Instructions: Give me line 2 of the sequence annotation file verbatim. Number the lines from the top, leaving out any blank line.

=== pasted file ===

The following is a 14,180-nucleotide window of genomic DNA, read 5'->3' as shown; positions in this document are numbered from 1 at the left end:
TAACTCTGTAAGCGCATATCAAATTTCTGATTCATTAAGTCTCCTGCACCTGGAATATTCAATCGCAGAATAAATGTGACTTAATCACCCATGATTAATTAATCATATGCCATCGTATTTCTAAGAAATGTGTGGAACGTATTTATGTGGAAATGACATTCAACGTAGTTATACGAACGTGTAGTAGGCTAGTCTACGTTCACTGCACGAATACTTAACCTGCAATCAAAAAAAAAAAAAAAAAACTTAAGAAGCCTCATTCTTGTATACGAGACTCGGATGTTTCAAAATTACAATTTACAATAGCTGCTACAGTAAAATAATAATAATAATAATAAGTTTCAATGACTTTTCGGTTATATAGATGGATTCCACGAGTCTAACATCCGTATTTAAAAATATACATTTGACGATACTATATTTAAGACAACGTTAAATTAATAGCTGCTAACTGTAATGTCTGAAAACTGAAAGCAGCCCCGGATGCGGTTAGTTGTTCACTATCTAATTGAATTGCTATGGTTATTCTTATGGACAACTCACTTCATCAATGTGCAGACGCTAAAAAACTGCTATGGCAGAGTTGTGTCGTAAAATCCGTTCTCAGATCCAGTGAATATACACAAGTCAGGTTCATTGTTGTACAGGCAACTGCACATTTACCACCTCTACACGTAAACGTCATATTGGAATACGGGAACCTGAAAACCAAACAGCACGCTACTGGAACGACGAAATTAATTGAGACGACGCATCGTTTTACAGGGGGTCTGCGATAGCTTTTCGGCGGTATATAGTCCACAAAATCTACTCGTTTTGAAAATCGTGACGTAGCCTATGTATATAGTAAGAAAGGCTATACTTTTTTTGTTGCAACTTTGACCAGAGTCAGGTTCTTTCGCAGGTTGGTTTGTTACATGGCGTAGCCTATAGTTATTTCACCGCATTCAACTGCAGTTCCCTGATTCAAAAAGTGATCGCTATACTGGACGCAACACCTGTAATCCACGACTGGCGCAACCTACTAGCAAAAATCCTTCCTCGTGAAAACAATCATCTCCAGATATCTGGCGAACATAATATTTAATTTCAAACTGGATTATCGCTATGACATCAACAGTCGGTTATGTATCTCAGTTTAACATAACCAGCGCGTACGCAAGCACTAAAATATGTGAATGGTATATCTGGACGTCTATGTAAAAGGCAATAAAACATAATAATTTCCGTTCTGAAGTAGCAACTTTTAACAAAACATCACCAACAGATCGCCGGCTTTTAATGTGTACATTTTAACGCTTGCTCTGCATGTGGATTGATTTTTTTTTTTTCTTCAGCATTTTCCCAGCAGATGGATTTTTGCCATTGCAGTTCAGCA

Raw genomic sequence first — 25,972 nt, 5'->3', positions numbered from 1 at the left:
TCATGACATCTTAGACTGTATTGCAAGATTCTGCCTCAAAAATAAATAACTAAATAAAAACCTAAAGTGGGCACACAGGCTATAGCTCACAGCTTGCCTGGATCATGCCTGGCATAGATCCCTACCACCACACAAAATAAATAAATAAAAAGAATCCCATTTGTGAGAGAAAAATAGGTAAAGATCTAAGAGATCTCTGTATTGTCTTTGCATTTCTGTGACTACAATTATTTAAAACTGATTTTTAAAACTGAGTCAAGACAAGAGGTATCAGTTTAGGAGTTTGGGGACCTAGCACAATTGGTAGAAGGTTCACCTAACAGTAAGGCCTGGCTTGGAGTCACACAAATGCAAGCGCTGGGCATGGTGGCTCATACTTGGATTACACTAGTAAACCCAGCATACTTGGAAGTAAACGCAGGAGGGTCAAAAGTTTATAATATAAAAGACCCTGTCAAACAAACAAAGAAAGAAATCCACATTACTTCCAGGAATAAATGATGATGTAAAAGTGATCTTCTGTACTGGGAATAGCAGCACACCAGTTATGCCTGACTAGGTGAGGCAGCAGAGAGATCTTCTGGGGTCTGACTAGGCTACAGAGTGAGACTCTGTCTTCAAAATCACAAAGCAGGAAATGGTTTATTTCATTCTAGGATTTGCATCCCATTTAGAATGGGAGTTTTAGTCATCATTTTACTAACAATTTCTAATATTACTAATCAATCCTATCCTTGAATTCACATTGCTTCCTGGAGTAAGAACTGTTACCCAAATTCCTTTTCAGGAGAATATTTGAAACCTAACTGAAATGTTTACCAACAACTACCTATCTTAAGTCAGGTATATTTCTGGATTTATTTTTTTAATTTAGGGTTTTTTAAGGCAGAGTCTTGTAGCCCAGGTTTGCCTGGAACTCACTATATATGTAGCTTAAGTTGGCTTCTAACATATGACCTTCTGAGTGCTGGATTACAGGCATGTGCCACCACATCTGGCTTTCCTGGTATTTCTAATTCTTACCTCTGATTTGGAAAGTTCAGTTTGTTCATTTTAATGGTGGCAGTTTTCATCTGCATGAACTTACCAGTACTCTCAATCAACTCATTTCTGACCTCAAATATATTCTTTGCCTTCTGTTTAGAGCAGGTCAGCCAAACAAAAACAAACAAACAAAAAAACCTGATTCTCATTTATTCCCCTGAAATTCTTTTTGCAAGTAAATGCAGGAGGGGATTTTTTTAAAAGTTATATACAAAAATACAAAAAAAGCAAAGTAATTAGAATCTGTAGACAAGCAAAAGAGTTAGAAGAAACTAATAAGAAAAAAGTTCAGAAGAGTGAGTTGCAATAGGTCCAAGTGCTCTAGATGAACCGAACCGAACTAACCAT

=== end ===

TAACTCTGTAAGCGCATATCAAATTTCTGATTCATTAAGTCTCCTGCACCTGGAATATTCAATCGCAGAATAAATGTGACTTAATCACCCATGATTAATTAATCATATGCCATCGTATTTCTAAGAAATGTGTGGAACGTATTTATGTGGAAATGACATTCAACGTAGTTATACGAACGTGTAGTAGGCTAGTCTACGTTCACTGCACGAATACTTAACCTGCAATCAAAAAAAAAAAAAAAAAACTTAAGAAGCCTCATTCTTGTATACGAGACTCGGATGTTTCAAAATTACAATTTACAATAGCTGCTACAGTAAAATAATAATAATAATAATAAGTTTCAATGACTTTTCGGTTATATAGATGGATTCCACGAGTCTAACATCCGTATTTAAAAATATACATTTGACGATACTATATTTAAGACAACGTTAAATTAATAGCTGCTAACTGTAATGTCTGAAAACTGAAAGCAGCCCCGGATGCGGTTAGTTGTTCACTATCTAATTGAATTGCTATGGTTATTCTTATGGACAACTCACTTCATCAATGTGCAGACGCTAAAAAACTGCTATGGCAGAGTTGTGTCGTAAAATCCGTTCTCAGATCCAGTGAATATACACAAGTCAGGTTCATTGTTGTACAGGCAACTGCACATTTACCACCTCTACACGTAAACGTCATATTGGAATACGGGAACCTGAAAACCAAACAGCACGCTACTGGAACGACGAAATTAATTGAGACGACGCATCGTTTTACAGGGGGTCTGCGATAGCTTTTCGGCGGTATATAGTCCACAAAATCTACTCGTTTTGAAAATCGTGACGTAGCCTATGTATATAGTAAGAAAGGCTATACTTTTTTTGTTGCAACTTTGACCAGAGTCAGGTTCTTTCGCAGGTTGGTTTGTTACATGGCGTAGCCTATAGTTATTTCACCGCATTCAACTGCAGTTCCCTGATTCAAAAAGTGATCGCTATACTGGACGCAACACCTGTAATCCACGACTGGCGCAACCTACTAGCAAAAATCCTTCCTCGTGAAAACAATCATCTCCAGATATCTGGCGAACATAATATTTAATTTCAAACTGGATTATCGCTATGACATCAACAGTCGGTTATGTATCTCAGTTTAACATAACCAGCGCGTACGCAAGCACTAAAATATGTGAATGGTATATCTGGACGTCTATGTAAAAGGCAATAAAACATAATAATTTCCGTTCTGAAGTAGCAACTTTTAACAAAACATCACCAACAGATCGCCGGCTTTTAATGTGTACATTTTAACGCTTGCTCTGCATGTGGATTGATTTTTTTTTTTTCTTCAGCATTTTCCCAGCAGATGGATTTTTGCCATTGCAGTTCAGCA